Attacks on anti-Fascist and pro-Fascist websites stifling free speech

By: (plus.google.com) +David Herron; Date: August 15, 2017

Tags: Anti-Fascism » Freedom of Speech

Web hosting provider Dreamhost is fighting a Dept of Justice order to release broad-ranging data about visitors to a website that organized protest rallies in Washington DC on January 20, 2017. That was Trumps inauguration day, and saw large protests, which the Dept. of Justice's Search Warrant called riots, against Donald Trump. The information demanded by the DoJ is "highly untargeted" and includes visitor IP addresses, along with contact information, email content, and photos of thousands of people. According to Dreamhost, the web hosting provider, the DoJ's search warrant is an attack on freedom of speech, freedom of assembly, and freedom of association.

Last weekend a protest by NEO-Nazi white supremacists in Charlottesville Virginia was intended to "protect" a statue of Civil War leader Robert E. Lee. That protest turned very violent, including an incident of a car used as a battering ram to drive into a crowd of peaceful anti-fascist protesters, killing one and injuring dozens of other people. In the wake of that protest the Daily Stormer website, billed as the most Genocidal website on the planet, has taken offline by web hosting provider GoDaddy over Terms of Service violations. Reportedly the Daily Stormer's staff has tried to shift web hosting to other providers, but has yet to find an agreeable hosting provider. Seems that publishing a website encouraging people to violence is against the terms of service.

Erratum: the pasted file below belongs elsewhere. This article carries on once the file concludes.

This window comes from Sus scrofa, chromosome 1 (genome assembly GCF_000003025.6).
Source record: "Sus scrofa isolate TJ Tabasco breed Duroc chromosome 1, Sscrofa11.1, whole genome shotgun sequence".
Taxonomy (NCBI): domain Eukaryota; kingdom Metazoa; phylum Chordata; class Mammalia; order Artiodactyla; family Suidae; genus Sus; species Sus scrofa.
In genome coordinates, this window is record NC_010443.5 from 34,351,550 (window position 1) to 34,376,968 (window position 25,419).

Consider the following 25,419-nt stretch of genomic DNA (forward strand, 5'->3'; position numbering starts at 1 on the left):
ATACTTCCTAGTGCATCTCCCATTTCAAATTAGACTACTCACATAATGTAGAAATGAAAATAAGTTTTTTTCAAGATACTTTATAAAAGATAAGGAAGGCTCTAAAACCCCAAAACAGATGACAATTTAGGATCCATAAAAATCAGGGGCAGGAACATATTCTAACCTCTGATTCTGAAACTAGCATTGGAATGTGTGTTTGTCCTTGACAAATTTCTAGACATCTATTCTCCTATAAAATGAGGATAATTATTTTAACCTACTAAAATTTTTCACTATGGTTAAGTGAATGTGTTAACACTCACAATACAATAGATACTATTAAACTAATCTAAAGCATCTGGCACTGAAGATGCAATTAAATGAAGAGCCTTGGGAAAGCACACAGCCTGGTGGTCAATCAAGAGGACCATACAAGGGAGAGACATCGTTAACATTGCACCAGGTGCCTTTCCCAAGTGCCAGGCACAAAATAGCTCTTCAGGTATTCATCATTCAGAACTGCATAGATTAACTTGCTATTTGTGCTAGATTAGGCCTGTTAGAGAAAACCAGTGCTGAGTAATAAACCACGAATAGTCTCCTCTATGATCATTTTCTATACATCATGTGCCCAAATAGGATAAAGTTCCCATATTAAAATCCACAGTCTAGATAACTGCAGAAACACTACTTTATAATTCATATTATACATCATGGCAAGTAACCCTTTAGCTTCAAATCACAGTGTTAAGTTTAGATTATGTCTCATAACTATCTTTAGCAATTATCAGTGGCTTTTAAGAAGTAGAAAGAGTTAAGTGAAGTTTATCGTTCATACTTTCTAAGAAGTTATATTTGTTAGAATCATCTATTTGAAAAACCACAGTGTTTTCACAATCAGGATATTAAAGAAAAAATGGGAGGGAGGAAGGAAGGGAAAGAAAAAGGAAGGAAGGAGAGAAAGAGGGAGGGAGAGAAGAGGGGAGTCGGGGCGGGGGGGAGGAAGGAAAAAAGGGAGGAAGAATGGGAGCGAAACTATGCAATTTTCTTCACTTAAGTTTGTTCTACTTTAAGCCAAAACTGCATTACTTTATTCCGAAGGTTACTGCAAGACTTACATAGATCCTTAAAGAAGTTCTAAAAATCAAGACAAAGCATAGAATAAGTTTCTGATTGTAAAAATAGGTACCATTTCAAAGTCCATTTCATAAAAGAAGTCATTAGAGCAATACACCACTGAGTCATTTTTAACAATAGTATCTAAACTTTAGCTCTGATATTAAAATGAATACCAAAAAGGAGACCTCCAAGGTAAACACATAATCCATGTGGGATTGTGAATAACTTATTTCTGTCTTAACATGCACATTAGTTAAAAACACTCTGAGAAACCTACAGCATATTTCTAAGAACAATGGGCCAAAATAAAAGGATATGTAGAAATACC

What's common from these extreme ends of the political spectrum is the role the web hosting provider plays in implementing our right to freedom of speech, freedom of assembly, and freedom of association.